Annie also lays into several reads she has come across over the years, sharing reasons why they didn’t agree with her, scared her, made her cringe or caused her outright despair (I talking about you Coming Out Straight and One Hour Orgasm). Some of the letters are outright hilarious, witty and crude/candid with swearing, copious affectionate moments and glib outbursts. Plenty of the writing is moving as well as complimentary. Several of the letters are cautionary tales about books that may give certain readers the creeps (they certainly did for Annie). Here is Annie talking about Misery by Stephen King.

‘S@*t man. You are… disconcerting. Something ain’t right with you. A writer held prisoner in the home of his number-one fan. I thought I could handle it. And, at points, when you were dishing out the wise writerly insights, I could. But, my god, what about Annie? How did you house a character as quietly, explosive crazy as Annie Wilkes without shrivelling up.’ Talking about Misery p33

Annie shows her gratitude towards books like The Goldfinch, Frog and Toad Storybook Treasury, Matilda, Fahrenheit 451 and the graphic novel Ghost World. There are quite a few letters that shown there disdain for reads such as Grey: Fifty Shades of Grey as Told by Christian, My Truck Book (her son’s obsession) and pretty much all celebrity biographies (autobiographies are fine) to name a few. I loved the diverse, nostalgic and satisfying nature of Dear Fahrenheit 451. If you are ever having trouble with your appreciation for reading then this book is the perfect medicine for you. I did find that the letter format did get slightly repetitive towards the end and began to drag a touch. Fortunately Annie Spence moved on to some book advice sections that have landed me with a ton of new additions my TBR. (Thank you Annie for the shout-out for The Gigantic Beard That Was Evil as it is a phenomenal graphic novel).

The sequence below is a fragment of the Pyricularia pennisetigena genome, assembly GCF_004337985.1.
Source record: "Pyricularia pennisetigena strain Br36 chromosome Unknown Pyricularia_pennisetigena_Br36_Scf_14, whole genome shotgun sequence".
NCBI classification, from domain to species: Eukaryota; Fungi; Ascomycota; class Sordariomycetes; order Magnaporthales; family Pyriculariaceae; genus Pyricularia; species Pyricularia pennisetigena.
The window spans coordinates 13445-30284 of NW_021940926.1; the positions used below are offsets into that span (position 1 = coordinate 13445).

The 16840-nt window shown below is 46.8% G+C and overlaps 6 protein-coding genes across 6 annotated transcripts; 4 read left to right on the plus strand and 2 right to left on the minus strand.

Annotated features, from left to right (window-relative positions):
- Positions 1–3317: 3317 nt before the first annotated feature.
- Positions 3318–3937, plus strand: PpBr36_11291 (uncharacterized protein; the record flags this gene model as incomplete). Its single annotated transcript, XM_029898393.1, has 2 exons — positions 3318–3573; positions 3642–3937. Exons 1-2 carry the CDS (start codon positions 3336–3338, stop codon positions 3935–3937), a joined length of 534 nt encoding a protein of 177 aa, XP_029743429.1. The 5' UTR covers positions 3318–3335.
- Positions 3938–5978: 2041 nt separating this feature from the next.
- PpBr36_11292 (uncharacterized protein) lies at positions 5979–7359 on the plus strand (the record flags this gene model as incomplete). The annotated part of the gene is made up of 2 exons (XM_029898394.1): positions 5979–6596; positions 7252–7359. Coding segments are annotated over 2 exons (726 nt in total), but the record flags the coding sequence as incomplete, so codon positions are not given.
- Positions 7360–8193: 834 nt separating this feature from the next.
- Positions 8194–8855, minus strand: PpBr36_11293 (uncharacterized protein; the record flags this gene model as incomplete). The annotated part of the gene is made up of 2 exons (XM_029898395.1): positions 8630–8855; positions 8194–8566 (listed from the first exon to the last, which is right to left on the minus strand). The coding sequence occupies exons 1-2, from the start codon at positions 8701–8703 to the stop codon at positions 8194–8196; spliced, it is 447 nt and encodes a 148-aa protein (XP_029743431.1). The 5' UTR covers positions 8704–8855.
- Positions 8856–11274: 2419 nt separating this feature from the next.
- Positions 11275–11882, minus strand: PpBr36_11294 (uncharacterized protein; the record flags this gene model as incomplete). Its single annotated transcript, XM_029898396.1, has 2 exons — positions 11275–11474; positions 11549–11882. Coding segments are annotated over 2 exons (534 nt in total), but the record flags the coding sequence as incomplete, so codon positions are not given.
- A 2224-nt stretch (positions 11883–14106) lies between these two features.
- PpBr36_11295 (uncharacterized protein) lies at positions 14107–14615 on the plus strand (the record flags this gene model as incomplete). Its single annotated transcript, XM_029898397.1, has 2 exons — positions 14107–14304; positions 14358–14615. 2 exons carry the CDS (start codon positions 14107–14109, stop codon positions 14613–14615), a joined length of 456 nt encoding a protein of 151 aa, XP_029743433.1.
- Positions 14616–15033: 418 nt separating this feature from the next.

Annie Spence manages to encapsulate the essence of what books mean to us. How they transport us to other worlds. How reading old books takes us back to the echos of our younger selves. Reminding us of all the good, the great, the funny and the special moments in our lives. And despite all the jokes, the cursing and the general tomfoolery, Dear Fahrenheit 451 does contain some tear-jerking moments (Annie’s letter to Anne Frank caught me off guard). Annie also focuses on the future of reading and gives us helpful advice on how to make more time for reading in our everyday lives. Annie’s ‘Assistance To Readers’ section was exceptionally helpful with plenty of recommendations, advice and musing on being a reader and librarian herself.

Dear Fahrenheit 451 is a fantastically bookish book that will no doubt satisfy any reader’s itch. Annie’s insights into reading are as priceless as they are beneficial and I regained a respect for my time as a reader I didn’t know I had lost. Books are Annie’s world and it was nice to spend time with a writer who I could fully relate to as a reader, a parent and as a fanatic. Annie has left me with some superb reminders to never judge a book by its cover and to keep expanding my mind was as many great reads as I can find. Also some great tips on how to score some more time in bed reading and not doing silly stuff like housework or socialising :D.

Pick up a copy of Dear Fahrenheit 451 here: Icon Books / Amazon UK / Goodreads

About Annie Spence

Annie Spence has spent the last decade as a librarian at public libraries in the Midwest. She lives in Detroit with her husband and son. Dear Fahrenheit 451 is her first book.


7 thoughts on “Dear Fahrenheit 451 by Annie Spence (Review) @iconbooks @annieaupence #BookLove #Break-Ups #Reading #Books